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'Images' captures unique side of Duluth's heritage

It's tough to live in Duluth and not get some sense of the place's history. I mean, it's woven into the way the city is packaged for tourists, and the effects of the region's history linger in our economy and in our population.

It's tough to live in Duluth and not get some sense of the place's history. I mean, it's woven into the way the city is packaged for tourists, and the effects of the region's history linger in our economy and in our population.
One place to find traces of that history is architecture -- most every part of Duluth has a few historic buildings, and downtown Duluth has a bunch of them.
I'm a walker, and glancing at buildings as I go by is a habit I've developed. I wonder sometimes just what those upper stories are used for now -- apartments? storage space? rat habitat? -- and what they were used for in the past.
When I reviewed Michael Fedo's book about the lynchings, one of the first things I did was walk down from the Budgeteer offices to the old police station and the nearby corner where the lynching took place; seeing the building still standing there, wondering if the chinks in the stone were caused that dreadful day, locked the horror of it all in my mind.
As a journalist covering and following the news in Duluth, it's hard to miss the discussions about preservation, which have arisen in the context of controversy surrounding construction of the Technology Village, development at the Norshor Theatre and potential salvation for the Armory building.
Despite these experiences, or maybe because of them, I was a bit agnostic on the whole question of historic preservation going into this book. Clearly the heritage of a place is something important, and the experience of it can be profoundly moving as the old Duluth police building is to this day for me.
But clearly there is also a place for new buildings. Whatever the politics and economics surrounding the place, few people can go by the uphill, eastern corner of Lake Avenue and Superior Street and not conclude it looks better than it did a few years back, despite the loss of a couple of cool old buildings. (What surrounded the couple of cool ones were a couple of really awful looking ones that, unfortunately, dominated Duluth's most memorable corner.)
Most would agree that corner probably offers more possibilities for Duluth's future because of the new building, too.
So there must be some sort of magical balance. And I'm happy to say that "Images of America: Duluth, Minnesota," by Sheldon T. Aubut and Maryanne C. Norton, offers a lot of insight that can contribute to finding that balance.
Aubut, a long-time advocate for Duluth's historic buildings, is probably the better known of the two, but both are historians affiliated with several organizations, including the Duluth Preservation Alliance.
They have cobbled together hundreds of historic photos depicting Duluth's historic architecture -- what's still standing and what has already been lost -- in a readable, engaging book, arranged by neighborhood.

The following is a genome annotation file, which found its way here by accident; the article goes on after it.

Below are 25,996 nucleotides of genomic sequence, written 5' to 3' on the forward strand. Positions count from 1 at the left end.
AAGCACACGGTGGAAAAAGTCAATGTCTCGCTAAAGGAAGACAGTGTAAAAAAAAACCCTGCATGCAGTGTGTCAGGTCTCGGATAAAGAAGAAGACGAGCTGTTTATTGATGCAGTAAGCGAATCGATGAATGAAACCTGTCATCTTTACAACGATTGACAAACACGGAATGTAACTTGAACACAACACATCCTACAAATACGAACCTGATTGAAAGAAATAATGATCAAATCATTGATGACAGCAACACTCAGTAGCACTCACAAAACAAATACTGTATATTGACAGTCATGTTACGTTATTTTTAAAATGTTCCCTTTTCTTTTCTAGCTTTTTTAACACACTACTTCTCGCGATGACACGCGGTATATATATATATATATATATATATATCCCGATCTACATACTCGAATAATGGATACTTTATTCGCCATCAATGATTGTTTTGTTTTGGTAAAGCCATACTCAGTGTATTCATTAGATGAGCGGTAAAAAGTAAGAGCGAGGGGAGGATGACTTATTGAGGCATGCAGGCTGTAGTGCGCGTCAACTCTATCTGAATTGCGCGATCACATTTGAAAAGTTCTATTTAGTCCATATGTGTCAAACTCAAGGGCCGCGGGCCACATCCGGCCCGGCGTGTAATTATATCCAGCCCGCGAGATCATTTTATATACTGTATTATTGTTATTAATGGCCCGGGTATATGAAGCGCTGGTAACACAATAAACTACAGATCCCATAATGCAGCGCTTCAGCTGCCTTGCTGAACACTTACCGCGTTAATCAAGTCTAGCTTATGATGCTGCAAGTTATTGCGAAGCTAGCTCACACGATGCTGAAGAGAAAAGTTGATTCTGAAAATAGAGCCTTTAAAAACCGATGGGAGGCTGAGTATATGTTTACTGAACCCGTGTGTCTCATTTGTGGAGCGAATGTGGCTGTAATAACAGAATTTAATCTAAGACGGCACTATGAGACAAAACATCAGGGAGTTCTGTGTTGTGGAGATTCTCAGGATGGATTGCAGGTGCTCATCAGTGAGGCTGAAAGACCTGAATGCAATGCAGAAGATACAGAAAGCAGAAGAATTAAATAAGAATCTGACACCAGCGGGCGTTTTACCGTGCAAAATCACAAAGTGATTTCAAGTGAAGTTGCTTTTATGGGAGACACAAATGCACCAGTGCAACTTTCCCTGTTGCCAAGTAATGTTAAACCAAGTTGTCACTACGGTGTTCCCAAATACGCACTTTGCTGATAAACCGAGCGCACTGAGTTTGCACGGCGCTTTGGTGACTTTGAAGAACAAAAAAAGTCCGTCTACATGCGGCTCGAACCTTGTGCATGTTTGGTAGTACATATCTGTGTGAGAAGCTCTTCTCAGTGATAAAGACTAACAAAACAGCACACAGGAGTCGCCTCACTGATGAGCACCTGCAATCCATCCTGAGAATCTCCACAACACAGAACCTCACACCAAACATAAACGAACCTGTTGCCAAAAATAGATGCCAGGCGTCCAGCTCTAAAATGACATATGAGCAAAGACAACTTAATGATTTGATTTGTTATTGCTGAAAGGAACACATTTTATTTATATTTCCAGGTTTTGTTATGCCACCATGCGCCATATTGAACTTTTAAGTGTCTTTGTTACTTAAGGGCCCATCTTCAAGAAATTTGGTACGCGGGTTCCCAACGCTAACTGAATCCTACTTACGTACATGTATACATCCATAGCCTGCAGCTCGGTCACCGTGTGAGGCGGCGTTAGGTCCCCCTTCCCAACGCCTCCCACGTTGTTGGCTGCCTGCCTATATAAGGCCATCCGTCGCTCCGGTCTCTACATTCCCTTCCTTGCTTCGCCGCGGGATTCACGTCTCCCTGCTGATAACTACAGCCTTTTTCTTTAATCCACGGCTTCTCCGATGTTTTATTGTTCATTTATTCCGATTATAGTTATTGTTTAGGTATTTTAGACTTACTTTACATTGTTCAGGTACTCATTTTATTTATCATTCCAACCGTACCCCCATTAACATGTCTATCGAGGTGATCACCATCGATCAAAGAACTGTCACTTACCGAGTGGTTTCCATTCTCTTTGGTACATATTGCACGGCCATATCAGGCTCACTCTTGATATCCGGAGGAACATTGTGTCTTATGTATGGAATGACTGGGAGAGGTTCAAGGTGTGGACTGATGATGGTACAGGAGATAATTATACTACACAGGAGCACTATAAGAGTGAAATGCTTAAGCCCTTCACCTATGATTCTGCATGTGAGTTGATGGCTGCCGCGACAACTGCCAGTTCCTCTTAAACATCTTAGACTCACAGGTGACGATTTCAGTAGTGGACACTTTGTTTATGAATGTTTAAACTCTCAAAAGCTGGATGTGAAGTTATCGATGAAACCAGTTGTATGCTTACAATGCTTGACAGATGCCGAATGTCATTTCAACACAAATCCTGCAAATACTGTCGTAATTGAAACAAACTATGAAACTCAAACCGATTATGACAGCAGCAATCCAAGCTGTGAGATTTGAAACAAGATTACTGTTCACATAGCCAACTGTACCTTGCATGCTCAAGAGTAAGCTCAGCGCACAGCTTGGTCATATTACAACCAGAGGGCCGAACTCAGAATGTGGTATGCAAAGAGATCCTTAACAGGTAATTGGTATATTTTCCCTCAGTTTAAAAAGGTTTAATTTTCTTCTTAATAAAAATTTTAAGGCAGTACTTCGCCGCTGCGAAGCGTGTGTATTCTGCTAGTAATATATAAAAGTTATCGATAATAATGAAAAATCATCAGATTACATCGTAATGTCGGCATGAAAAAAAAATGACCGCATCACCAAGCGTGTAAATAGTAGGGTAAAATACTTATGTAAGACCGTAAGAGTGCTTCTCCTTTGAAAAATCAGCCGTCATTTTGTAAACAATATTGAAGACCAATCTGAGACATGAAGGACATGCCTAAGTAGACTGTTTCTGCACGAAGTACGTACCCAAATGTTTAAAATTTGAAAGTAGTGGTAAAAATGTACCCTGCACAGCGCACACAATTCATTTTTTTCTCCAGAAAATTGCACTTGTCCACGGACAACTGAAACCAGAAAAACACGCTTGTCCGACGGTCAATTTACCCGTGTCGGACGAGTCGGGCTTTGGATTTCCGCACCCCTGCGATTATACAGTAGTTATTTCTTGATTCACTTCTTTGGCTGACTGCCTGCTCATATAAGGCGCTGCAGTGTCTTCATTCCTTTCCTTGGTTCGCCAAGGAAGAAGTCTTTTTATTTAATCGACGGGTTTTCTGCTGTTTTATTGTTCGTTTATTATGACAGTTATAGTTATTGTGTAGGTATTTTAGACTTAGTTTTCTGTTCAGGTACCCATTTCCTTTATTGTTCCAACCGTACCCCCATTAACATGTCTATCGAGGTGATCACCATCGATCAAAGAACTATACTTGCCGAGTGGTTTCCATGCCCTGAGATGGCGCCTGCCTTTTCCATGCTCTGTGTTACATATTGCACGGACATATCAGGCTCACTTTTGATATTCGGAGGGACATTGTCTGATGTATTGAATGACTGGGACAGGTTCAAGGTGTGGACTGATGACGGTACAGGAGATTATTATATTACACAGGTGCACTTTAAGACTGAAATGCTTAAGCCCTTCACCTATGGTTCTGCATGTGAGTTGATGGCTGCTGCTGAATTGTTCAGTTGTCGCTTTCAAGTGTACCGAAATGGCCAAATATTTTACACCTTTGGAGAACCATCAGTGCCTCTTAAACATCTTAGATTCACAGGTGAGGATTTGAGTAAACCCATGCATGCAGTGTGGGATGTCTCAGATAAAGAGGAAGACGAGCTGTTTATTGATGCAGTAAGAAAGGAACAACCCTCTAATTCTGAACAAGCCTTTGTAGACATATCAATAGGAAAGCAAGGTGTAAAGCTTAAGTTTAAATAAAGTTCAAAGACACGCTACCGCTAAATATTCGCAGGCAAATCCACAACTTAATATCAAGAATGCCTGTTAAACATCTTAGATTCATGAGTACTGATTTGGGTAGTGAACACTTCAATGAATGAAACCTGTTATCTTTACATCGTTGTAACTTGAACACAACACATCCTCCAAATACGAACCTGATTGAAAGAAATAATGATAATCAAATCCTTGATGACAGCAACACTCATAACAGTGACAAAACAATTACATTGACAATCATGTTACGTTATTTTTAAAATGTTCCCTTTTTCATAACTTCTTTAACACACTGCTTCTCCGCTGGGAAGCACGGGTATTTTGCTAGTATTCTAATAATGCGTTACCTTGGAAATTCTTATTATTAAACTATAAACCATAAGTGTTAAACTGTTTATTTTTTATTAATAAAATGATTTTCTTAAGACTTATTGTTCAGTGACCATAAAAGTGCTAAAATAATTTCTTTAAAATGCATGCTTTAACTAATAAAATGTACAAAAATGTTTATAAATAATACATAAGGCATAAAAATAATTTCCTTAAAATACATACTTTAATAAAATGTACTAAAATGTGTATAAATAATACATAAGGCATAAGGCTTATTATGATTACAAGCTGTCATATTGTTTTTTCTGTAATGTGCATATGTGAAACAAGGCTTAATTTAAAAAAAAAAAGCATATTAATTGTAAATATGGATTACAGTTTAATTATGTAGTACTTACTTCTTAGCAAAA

I found myself reacting to many of these buildings and learning a lot. Upon seeing the opera house, I only wish I could have seen it and experienced it. It burned in 1889.
Ditto for the Lyceum Theater, which was demolished in 1966 for reasons that were not given. It was such a landmark that parts of it are still around -- for instance, the lions that guard the Duluth Zoo.
Some of the buildings that are still around are noteworthy -- the grandeur of Duluth Denfeld High School and the Hotel Duluth (where Greysolon Plaza is now). I had just walked by the Wirth Building on Superior Street and noticed it, and getting a little background was nice.
On the other hand, I'm thankful the Norshor Theatre is missing its enormous light tower, which Aubut and Norton report was visible from 60 miles away in its heyday. It's plenty bright for me even in our small city.
Churches, schools, mansions and rail yards -- all find a place in this book, and the stories are almost all interesting.
It would be only too easy to overlook the level of scholarship present in this book, but it's worth noting: Gathering together such a tremendous collection of facts and stories in an accurate fashion is time-consuming, demanding work, and Norton and Aubut deserve congratulations for it. Area history buffs will appreciate it.
Historians may also find enjoyment reading about the history of architects in early Duluth. Many of them, drawn by the big money being made in the area, were very well known, and some well-known architects from other places left a mark in Duluth.
Despite at least Aubut's well-known stance on historic preservation, this book carries few political overtones -- one caustic reference to progress in quotation marks in an introduction is all I recall -- and focuses on good scholarship.
Coming out of the book, I think the community can find it a valuable and readable reference in balancing historic preservation in our community.
Kyle Eller is news editor for the Budgeteer News. Reach him at kyle.eller@
duluth.com or 723-1207.

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